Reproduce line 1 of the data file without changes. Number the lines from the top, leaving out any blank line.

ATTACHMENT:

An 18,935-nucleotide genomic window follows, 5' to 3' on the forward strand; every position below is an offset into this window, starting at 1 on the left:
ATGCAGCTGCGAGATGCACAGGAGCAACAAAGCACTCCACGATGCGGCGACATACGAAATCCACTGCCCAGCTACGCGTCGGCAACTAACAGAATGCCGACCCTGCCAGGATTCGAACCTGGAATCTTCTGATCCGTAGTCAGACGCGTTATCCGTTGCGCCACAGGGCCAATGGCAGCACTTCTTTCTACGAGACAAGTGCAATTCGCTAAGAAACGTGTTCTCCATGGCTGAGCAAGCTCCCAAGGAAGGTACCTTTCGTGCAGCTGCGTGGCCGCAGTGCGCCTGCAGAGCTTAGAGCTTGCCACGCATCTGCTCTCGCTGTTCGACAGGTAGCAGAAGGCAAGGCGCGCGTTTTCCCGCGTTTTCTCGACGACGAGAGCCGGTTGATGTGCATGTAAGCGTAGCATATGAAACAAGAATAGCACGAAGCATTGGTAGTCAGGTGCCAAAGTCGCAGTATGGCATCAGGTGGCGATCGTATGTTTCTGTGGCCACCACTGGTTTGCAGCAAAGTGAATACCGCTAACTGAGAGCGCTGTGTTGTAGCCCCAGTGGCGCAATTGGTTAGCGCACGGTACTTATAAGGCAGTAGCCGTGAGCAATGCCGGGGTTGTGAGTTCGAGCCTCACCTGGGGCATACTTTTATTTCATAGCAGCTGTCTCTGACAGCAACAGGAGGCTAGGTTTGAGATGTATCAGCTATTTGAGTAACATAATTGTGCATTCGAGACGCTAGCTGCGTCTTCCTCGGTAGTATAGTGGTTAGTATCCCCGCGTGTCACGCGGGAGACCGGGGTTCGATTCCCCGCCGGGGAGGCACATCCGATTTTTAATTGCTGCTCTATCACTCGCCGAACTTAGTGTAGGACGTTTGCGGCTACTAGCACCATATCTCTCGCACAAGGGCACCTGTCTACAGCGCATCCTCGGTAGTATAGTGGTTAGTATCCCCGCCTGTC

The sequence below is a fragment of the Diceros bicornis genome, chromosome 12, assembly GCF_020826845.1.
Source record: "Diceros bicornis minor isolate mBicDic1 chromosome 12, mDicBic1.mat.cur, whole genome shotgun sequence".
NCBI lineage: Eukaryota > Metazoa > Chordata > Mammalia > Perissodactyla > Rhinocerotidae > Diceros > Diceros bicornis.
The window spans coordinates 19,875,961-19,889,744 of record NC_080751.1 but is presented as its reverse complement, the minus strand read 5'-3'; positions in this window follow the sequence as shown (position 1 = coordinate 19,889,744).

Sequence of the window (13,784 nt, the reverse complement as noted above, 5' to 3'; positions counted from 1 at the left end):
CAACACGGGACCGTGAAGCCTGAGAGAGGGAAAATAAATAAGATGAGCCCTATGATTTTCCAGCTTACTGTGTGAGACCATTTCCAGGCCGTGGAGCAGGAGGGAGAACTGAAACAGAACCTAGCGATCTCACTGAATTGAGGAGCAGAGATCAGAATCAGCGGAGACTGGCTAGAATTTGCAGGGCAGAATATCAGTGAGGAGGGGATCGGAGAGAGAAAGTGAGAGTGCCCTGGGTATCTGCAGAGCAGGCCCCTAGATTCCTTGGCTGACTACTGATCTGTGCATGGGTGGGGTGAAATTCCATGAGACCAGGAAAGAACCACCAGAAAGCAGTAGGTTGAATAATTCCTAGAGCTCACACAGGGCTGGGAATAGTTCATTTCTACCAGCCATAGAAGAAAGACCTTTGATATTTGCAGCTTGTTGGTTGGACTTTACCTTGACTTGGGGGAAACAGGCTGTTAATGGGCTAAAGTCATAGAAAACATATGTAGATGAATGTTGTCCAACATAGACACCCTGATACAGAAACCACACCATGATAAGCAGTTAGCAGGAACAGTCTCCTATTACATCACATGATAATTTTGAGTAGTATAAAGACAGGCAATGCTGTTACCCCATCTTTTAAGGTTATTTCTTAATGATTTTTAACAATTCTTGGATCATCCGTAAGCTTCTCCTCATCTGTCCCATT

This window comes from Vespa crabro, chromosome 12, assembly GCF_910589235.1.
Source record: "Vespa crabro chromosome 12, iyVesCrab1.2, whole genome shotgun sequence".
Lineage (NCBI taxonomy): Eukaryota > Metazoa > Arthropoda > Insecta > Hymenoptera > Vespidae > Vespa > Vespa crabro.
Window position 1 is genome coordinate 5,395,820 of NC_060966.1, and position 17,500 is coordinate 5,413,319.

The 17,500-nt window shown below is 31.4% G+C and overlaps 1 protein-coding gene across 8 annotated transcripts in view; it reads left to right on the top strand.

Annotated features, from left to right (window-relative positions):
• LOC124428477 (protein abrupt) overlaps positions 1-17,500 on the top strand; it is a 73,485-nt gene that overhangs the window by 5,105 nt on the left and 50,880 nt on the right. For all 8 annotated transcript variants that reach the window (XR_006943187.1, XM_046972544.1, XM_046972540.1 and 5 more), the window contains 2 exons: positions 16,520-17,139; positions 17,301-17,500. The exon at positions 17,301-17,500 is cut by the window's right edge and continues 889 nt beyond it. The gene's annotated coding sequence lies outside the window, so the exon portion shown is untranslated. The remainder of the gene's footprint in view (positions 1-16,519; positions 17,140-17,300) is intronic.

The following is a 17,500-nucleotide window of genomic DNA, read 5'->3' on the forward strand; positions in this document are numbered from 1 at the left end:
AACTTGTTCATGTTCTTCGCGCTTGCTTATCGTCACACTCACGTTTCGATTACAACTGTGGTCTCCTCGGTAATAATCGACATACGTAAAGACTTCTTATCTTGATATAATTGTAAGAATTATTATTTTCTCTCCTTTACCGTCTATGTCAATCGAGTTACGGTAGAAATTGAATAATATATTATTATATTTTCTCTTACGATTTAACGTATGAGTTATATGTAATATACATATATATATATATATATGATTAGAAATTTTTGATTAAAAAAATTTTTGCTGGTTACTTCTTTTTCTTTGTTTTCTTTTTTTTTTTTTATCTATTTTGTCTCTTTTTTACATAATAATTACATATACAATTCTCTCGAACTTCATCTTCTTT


An 18,935-nucleotide genomic window follows, 5' to 3' on the forward strand; every position below is an offset into this window, starting at 1 on the left: